Third-Hand Smoke Can Be Deadly For Your Children

It is obvious that smoking is not good for you, and that we don’t ever want our kids smoking.

Just the same, we don’t want people smoking around our children because the smoke is widely known to be toxic.

If you are a non-smoker, you almost feel like you’re choking around cigarettes; the effect is much more severe for a child.

Exposure to second-hand smoke has known warnings such as “more frequent and severe asthma attacks, respiratory infections, ear infections, and sudden infant death syndrome (SIDS), according to the Center For Disease and Control Prevention.

The CDC reported:

Secondhand smoke contains more than 7,000 chemicals. Hundreds are toxic and about 70 can cause cancer.”

Stanton Glantz, director of the Center for Tobacco Control Researchand Education at the University of California, San Francisco says,

The level of toxicity in cigarette smoke is just astronomical when compared to other environmental toxins [such as particles found in automobile exhaust]”, according to Scientific America.

The alarming fact is that there is another dangerous way these chemicals and carcinogens can wreak havoc in our little ones, and it’s called third-hand smoke.

Third-hand smoke and its dangers as explained by CafeMom reads:

Thirdhand smoke isn’t actually smoke at all — it’s the residue from cigarette smoke that sticks to clothing, walls, furniture, and other items — but it contains many of the the same harmful chemicals present in mainstream and secondhand smoke, and if your infants or young children ever spend time around a smoker, they could be particularly vulnerable.”

A study was done in Scientific Reports by the Department of Energy’s Lawrence Berkeley National Laboratory,and scientists contributed from UC San Francisco and Nanjing Medical University, to find the effects of third-hand smoke on children, according to CafeMom.

Seemingly, research on third-hand smoke is unchartered territory prior to a couple popular studies newly forging their way into the scientific arena.

With that being said, preliminary results show catastrophic implications for children being exposed to third-hand smoke, which many thought to be an innocuous concoction.

CafeMom had a unique interview with Bo Hang, a Berkeley Lab staff scientist and lead study author, who shed light on the findings:

First, exposure to thirdhand smoke from only three weeks after birth until weaning caused significantly lower infant weights in mice and altered blood-cell counts associated with the immune system and allergic reactions in both infant and adult mice. “The latter effects were persistent for many weeks after the exposure ceased,” said Hang.”

The Surgeon General warns about lead in cigarettes, and how it can diminish IQ, even in minuscule amounts.

Enemies of our children’s health are attacking in epic proportions, from the westernized diet of fast food and processed goods to the environmental toxins from factories and cars.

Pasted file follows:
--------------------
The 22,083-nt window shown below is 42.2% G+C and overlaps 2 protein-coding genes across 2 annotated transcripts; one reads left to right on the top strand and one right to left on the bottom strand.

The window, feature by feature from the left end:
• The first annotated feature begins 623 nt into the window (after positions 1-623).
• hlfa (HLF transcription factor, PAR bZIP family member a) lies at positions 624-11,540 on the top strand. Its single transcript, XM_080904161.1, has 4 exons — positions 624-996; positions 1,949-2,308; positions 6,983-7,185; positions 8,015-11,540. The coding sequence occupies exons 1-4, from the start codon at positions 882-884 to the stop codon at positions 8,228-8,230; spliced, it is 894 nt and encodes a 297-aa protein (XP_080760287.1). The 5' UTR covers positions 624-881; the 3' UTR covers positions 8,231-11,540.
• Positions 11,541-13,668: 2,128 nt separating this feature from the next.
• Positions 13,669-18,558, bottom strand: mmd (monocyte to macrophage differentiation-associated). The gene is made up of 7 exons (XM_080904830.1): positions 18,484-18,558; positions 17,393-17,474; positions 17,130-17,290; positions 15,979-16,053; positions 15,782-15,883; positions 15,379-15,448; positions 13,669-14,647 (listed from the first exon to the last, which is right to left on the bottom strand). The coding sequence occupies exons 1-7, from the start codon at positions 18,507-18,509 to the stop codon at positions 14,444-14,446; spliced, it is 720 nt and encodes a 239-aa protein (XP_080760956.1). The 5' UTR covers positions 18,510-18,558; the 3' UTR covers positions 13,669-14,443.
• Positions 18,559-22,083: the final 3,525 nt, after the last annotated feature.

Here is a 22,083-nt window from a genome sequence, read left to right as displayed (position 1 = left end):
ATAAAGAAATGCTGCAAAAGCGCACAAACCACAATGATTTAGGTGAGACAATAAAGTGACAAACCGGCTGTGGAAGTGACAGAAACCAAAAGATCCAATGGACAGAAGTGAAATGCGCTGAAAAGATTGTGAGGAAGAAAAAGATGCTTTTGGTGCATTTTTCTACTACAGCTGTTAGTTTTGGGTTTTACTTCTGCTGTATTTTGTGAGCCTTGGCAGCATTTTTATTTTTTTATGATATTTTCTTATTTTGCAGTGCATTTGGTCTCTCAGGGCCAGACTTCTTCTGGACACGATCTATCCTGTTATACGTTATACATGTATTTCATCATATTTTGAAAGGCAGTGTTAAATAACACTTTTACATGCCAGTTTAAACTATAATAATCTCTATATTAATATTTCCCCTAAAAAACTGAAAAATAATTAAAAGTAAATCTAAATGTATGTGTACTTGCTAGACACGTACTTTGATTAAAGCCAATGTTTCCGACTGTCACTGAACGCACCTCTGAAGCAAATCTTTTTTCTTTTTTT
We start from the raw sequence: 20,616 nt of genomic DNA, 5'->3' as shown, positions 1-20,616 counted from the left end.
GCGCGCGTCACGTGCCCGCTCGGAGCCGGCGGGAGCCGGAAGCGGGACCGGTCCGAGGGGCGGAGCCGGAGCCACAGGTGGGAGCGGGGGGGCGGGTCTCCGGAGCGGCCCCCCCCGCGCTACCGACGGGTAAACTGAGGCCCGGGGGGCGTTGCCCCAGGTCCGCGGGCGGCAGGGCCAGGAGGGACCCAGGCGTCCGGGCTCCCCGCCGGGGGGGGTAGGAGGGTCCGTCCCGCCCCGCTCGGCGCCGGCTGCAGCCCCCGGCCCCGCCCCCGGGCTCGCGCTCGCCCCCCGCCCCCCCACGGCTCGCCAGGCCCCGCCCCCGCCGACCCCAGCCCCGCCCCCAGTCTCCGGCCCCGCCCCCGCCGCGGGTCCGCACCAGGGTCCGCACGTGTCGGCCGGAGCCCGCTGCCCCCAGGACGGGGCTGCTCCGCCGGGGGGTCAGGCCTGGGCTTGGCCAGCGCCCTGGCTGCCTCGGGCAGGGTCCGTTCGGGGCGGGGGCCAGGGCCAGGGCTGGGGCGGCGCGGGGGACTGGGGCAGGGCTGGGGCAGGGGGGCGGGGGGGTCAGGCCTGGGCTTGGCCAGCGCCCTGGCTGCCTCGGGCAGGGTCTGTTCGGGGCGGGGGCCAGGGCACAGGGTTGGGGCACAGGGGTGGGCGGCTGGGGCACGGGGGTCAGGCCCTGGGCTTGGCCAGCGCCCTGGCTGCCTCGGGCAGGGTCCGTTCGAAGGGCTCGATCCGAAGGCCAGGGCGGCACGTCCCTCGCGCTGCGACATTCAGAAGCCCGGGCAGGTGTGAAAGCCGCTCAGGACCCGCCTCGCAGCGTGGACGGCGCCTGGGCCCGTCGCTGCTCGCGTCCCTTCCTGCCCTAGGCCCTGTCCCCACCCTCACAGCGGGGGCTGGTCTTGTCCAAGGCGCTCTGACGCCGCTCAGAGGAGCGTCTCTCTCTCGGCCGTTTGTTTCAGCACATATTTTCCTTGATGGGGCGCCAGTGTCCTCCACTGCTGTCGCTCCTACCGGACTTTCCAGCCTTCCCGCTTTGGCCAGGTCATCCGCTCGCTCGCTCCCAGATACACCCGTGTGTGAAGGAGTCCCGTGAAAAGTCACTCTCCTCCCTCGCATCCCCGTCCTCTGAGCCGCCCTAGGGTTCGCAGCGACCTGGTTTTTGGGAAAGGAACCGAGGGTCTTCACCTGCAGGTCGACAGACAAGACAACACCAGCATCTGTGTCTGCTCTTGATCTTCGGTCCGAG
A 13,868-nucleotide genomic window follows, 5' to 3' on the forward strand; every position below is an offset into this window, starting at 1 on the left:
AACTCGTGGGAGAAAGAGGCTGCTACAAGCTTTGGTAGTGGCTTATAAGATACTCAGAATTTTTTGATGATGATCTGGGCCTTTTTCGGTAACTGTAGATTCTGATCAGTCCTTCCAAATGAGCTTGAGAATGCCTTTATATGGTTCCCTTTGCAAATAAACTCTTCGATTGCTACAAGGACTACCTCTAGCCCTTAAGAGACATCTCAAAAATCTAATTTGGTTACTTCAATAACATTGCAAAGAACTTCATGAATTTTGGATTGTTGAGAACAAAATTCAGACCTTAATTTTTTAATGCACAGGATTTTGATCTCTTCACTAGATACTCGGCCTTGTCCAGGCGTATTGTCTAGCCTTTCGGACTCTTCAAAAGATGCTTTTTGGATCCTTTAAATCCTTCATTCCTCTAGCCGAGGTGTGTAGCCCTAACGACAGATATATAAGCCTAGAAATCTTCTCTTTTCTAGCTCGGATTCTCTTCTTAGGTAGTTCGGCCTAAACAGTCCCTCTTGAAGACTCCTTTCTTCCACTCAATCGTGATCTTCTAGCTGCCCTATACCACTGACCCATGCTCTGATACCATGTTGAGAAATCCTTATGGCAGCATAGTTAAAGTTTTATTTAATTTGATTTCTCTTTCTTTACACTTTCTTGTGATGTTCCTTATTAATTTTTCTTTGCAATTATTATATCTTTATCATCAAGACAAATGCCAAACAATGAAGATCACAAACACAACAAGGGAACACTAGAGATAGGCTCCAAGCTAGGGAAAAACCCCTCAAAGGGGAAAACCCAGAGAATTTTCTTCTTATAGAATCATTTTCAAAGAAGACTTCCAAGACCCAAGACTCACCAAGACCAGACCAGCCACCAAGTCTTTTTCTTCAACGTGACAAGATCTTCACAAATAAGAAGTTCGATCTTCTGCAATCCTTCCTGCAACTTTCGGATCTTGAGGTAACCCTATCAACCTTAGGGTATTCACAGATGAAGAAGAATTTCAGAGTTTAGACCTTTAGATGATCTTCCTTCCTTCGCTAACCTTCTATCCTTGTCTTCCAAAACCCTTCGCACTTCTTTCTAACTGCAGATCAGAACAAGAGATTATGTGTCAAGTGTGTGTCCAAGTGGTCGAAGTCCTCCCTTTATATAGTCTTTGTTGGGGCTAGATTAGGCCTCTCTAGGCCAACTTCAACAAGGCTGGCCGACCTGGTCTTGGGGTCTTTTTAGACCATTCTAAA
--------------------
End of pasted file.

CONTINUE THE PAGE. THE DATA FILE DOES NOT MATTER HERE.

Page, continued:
We have enough to worry about as mothers that another individuals smoking habits shouldn’t be one of them.

Jonathan Winickoff, a pediatrician at the Dana–Farber/Harvard Cancer Center in Boston and author of a study on the new phenomenon published in the Journal of Pediatrics, tells Scientific America what chemical he finds to be the worst in cigarettes:

I would say cyanide, which is used in chemical weapons. It actually interferes with the release of oxygen to tissues. It competitively binds to hemoglobin [meaning it competes with oxygen for binding sites on the blood’s oxygen-carrying molecule, hemoglobin]. Basically people with cyanide poison turn blue…. [And] arsenic, that is a poison used to kill mammals. We [used to] use it to kill rats. And there it is in cigarette smoke.”

Children are in a position to have heightened exposure to toxins from third-hand smoke because of their size and habits. They are more likely to crawl around on the floor, and more likely to reach their hand to their mouth.

The respiratory rate and proximity to the floor lead children to ingest twice the amount of dust particles than adults do, Winickoff indicated.

This process could be the reason tobacco toxin exposure is seen in rats to be the leading cause of sudden infant death syndrome (SIDS), according to Scientific America.

It is very important to protect children from these harmful chemicals. Smokers should wash their whole body and change their clothes into freshly laundered ones before touching a baby.

If a smoker has been around your home, you can wipe down surfaces, vacuum, and dust to reduce exposure, although it is difficult to eliminate the risk altogether.

California has already passed a bill that bans smoking in and around private daycare centers.

Additional research may produce enough empirical evidence to ignite policy change across the nation regarding cigarette exposure to children.

Please let us know in the comments section if your child has experienced any negative symptoms from third-hand smoke, or how you approached a smoker who is close to you about the issue.


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